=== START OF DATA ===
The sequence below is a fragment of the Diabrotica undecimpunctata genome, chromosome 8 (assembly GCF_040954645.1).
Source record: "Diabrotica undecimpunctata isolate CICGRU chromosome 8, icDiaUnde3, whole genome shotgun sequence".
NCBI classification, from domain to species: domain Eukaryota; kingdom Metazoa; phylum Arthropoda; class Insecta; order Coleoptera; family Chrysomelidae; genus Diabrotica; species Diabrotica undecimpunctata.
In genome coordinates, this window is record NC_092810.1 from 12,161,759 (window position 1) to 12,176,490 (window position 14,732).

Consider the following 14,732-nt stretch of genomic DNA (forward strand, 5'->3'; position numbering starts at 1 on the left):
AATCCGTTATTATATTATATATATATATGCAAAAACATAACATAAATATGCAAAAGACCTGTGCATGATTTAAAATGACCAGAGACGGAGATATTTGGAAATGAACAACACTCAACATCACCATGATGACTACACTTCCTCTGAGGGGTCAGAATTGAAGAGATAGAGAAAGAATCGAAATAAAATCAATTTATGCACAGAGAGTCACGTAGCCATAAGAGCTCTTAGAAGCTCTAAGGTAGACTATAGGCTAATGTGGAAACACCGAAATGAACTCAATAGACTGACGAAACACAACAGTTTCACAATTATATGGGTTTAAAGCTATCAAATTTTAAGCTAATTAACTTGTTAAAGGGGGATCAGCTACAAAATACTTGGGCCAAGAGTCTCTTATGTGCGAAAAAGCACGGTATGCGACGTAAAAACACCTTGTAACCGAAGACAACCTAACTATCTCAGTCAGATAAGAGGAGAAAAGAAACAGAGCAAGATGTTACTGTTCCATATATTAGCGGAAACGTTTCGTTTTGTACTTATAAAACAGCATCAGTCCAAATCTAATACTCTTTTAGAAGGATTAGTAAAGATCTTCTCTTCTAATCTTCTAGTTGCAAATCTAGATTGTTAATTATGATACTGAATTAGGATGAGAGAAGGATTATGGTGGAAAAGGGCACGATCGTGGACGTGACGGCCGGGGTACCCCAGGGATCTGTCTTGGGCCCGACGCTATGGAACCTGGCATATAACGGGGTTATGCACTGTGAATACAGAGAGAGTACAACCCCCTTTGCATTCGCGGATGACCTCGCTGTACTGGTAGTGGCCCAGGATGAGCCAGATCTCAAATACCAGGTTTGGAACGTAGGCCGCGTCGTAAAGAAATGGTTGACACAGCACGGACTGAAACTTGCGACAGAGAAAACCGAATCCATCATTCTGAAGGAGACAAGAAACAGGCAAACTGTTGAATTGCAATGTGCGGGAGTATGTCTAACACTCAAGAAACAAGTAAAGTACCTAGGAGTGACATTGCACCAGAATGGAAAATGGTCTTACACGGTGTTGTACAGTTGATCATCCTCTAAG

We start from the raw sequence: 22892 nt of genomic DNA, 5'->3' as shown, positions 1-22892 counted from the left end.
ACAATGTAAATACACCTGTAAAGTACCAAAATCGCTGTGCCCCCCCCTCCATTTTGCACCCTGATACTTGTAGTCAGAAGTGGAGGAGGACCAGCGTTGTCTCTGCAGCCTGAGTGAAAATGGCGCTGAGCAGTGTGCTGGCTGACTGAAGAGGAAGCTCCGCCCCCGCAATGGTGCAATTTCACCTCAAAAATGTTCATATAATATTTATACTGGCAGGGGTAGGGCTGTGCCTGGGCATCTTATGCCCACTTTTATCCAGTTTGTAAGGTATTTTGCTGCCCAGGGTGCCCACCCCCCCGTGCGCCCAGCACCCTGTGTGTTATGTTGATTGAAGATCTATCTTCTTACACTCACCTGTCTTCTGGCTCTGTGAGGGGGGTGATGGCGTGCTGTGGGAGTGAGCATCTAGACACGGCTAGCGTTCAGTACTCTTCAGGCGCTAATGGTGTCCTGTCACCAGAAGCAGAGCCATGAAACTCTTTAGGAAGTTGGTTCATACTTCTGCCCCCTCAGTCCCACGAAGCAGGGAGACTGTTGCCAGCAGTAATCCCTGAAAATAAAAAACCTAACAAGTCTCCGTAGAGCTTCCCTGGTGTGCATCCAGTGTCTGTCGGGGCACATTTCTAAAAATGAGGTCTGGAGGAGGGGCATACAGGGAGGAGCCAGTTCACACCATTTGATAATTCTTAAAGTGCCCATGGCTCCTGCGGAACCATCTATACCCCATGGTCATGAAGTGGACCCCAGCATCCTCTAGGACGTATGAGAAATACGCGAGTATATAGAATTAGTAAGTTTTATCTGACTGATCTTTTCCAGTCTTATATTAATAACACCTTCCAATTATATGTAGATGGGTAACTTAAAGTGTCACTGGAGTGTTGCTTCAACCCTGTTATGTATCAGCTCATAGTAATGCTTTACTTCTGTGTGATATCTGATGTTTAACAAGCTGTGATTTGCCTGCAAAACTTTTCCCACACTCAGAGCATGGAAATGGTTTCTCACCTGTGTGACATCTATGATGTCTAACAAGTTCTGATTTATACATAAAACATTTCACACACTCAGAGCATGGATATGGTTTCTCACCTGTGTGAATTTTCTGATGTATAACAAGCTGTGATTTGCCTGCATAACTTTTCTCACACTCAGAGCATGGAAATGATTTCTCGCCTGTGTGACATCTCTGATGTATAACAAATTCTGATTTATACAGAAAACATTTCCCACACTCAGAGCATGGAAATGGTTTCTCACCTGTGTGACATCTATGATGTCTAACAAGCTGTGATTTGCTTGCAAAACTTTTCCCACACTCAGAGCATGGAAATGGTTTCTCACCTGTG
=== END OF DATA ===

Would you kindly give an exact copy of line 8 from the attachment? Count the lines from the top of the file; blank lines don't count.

ACAATGTAAATACACCTGTAAAGTACCAAAATCGCTGTGCCCCCCCCTCCATTTTGCACCCTGATACTTGTAGTCAGAAGTGGAGGAGGACCAGCGTTGTCTCTGCAGCCTGAGTGAAAATGGCGCTGAGCAGTGTGCTGGCTGACTGAAGAGGAAGCTCCGCCCCCGCAATGGTGCAATTTCACCTCAAAAATGTTCATATAATATTTATACTGGCAGGGGTAGGGCTGTGCCTGGGCATCTTATGCCCACTTTTATCCAGTTTGTAAGGTATTTTGCTGCCCAGGGTGCCCACCCCCCCGTGCGCCCAGCACCCTGTGTGTTATGTTGATTGAAGATCTATCTTCTTACACTCACCTGTCTTCTGGCTCTGTGAGGGGGGTGATGGCGTGCTGTGGGAGTGAGCATCTAGACACGGCTAGCGTTCAGTACTCTTCAGGCGCTAATGGTGTCCTGTCACCAGAAGCAGAGCCATGAAACTCTTTAGGAAGTTGGTTCATACTTCTGCCCCCTCAGTCCCACGAAGCAGGGAGACTGTTGCCAGCAGTAATCCCTGAAAATAAAAAACCTAACAAGTCTCCGTAGAGCTTCCCTGGTGTGCATCCAGTGTCTGTCGGGGCACATTTCTAAAAATGAGGTCTGGAGGAGGGGCATACAGGGAGGAGCCAGTTCACACCATTTGATAATTCTTAAAGTGCCCATGGCTCCTGCGGAACCATCTATACCCCATGGTCATGAAGTGGACCCCAGCATCCTCTAGGACGTATGAGAAATACGCGAGTATATAGAATTAGTAAGTTTTATCTGACTGATCTTTTCCAGTCTTATATTAATAACACCTTCCAATTATATGTAGATGGGTAACTTAAAGTGTCACTGGAGTGTTGCTTCAACCCTGTTATGTATCAGCTCATAGTAATGCTTTACTTCTGTGTGATATCTGATGTTTAACAAGCTGTGATTTGCCTGCAAAACTTTTCCCACACTCAGAGCATGGAAATGGTTTCTCACCTGTGTGACATCTATGATGTCTAACAAGTTCTGATTTATACATAAAACATTTCACACACTCAGAGCATGGATATGGTTTCTCACCTGTGTGAATTTTCTGATGTATAACAAGCTGTGATTTGCCTGCATAACTTTTCTCACACTCAGAGCATGGAAATGATTTCTCGCCTGTGTGACATCTCTGATGTATAACAAATTCTGATTTATACAGAAAACATTTCCCACACTCAGAGCATGGAAATGGTTTCTCACCTGTGTGACATCTATGATGTCTAACAAGCTGTGATTTGCTTGCAAAACTTTTCCCACACTCAGAGCATGGAAATGGTTTCTCACCTGTG